The Astronomical World of Harry Potter: Part 2 – Sirius and Bellatrix

the astronomical world of harry potter

In the previous blog posting we discussed how many of the characters in the Harry Potter series have connections to ancient mythology and how these myths worked their way into the books’ story-lines. Numerous characters in the series also share their names with moons, asteroids, and stars.  For this entry let’s look into two characters and the two stars they are named after:  Sirius and Bellatrix.

The Black family tree is filled with astronomical names taken from both stars and constellations.

The most notable, Sirius Black, is Harry Potter’s godfather. Sirius is named after the brightest star in the night sky as well as the brightest sirius, bellatrix, canis majorstar in its constellation, Canis Major. The constellation name, Canis Major, is Latin for “greater dog” and is one of two of Orion’s hunting dogs. This is why Sirius is known as the “dog star.” Telling enough, the character Sirius Black is known for his ability to transform into a black dog. In the series, his friends covertly named him “Padfoot” which is also a name North Englanders have for the magical black dogs that guard graveyards and can vanish quickly.

Speaking of Orion…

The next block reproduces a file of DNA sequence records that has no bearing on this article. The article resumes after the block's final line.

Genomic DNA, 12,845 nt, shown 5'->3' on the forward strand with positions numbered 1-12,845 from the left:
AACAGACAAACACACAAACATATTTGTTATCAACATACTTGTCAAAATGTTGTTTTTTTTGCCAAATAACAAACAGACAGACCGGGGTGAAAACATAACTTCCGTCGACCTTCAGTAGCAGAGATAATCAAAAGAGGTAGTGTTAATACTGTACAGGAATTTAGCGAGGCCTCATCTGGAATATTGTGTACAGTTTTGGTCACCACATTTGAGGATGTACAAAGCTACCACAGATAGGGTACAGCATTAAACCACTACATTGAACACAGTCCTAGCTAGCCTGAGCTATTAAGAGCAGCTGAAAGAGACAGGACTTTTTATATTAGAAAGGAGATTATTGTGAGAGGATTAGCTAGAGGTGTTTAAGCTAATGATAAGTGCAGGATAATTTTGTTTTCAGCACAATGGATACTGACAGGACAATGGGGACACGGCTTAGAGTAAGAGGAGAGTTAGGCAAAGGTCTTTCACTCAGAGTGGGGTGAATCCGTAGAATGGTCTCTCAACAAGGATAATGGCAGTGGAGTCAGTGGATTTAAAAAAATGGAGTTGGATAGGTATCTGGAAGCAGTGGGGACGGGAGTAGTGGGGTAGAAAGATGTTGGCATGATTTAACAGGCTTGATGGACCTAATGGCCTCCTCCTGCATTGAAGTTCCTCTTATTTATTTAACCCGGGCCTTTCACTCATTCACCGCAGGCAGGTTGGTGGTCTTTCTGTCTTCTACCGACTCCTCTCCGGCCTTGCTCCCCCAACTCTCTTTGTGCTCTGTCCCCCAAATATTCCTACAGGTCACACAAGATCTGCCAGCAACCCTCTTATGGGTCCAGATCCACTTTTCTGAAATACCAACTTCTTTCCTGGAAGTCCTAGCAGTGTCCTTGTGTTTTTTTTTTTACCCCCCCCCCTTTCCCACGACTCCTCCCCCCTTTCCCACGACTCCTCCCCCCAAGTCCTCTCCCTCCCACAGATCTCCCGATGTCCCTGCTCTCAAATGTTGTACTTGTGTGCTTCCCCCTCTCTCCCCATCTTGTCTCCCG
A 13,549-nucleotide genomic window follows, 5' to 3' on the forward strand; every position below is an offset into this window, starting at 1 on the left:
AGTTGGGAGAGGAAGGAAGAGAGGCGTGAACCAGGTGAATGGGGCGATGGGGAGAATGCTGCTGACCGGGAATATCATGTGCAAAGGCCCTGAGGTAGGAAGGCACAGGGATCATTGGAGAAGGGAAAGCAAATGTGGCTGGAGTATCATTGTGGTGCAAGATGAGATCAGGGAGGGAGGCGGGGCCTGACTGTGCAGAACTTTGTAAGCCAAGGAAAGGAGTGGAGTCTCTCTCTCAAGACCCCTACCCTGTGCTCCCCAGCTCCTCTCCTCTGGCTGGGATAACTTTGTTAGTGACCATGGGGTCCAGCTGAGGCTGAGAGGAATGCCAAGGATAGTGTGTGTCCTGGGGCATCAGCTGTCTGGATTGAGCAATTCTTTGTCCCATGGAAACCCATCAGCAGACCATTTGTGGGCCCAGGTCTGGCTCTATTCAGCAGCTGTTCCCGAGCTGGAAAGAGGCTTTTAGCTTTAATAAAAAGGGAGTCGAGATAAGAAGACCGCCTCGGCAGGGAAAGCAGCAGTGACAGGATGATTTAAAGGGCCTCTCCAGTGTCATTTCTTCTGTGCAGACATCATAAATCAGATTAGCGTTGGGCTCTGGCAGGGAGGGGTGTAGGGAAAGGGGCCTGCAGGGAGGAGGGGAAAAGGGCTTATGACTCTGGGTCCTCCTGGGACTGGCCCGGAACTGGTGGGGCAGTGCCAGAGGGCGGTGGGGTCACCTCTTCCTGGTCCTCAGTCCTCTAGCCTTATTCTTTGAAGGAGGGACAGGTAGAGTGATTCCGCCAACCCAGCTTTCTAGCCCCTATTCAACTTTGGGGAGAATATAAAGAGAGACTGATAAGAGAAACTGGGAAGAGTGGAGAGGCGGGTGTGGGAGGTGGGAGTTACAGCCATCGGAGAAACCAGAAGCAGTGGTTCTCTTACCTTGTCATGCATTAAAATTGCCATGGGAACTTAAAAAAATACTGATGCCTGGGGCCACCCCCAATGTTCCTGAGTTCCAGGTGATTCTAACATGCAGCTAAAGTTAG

Orion is a prominent winter constellation representing a mythological hunter. In the Greek myth, Orion had angered the gods and was later killed by a great Scorpion after which the constellation Scorpius is named. He now appears in the sky next to his two hunting dogs, one of which contains the star Sirius. In the series, Sirius Black is Orion’s eldest son.

bellatrix starThis brings us to Bellatrix Black Lestrange who takes her first name from one of the shoulder stars in the constellation of Orion. Bellatrix the star is 250 light-years away, 20 million years old, and 8.4 times the mass of our sun.

Scientists have searched the star for orbiting companions; however, they have found none. As far as we can tell, this massive star is alone out in space.

The name Bellatrix means female warrior. And she, as you might know, was one of Voldemort’s most faithful warriors.

As I stated in the last blog post, the Louisiana Art & Science Museum will be hosting The Astronomical World of Harry Potter this October 30th at 7 p.m.  Admission for this show is free.  Space is limited and offered on a first come, first served basis.

Everyone seeing the show will get their own Platform 100 3/4 ticket and there will be a quiz at the end for you to earn your own O.W.L. certificate.  Come early for the butterbeer at our own Leaky Cauldron and stick around for the 8 p.m. and 9 p.m. showings of Fright Light and the return of Pink Floyd: Dark Side of the Moon.

For more info visit: https://www.facebook.com/events/1058366590851351/

Stay tuned for Part 3 – Dumbledore and Fenrir

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One thought on “The Astronomical World of Harry Potter: Part 2 – Sirius and Bellatrix

  1. Pingback: Frog Mom

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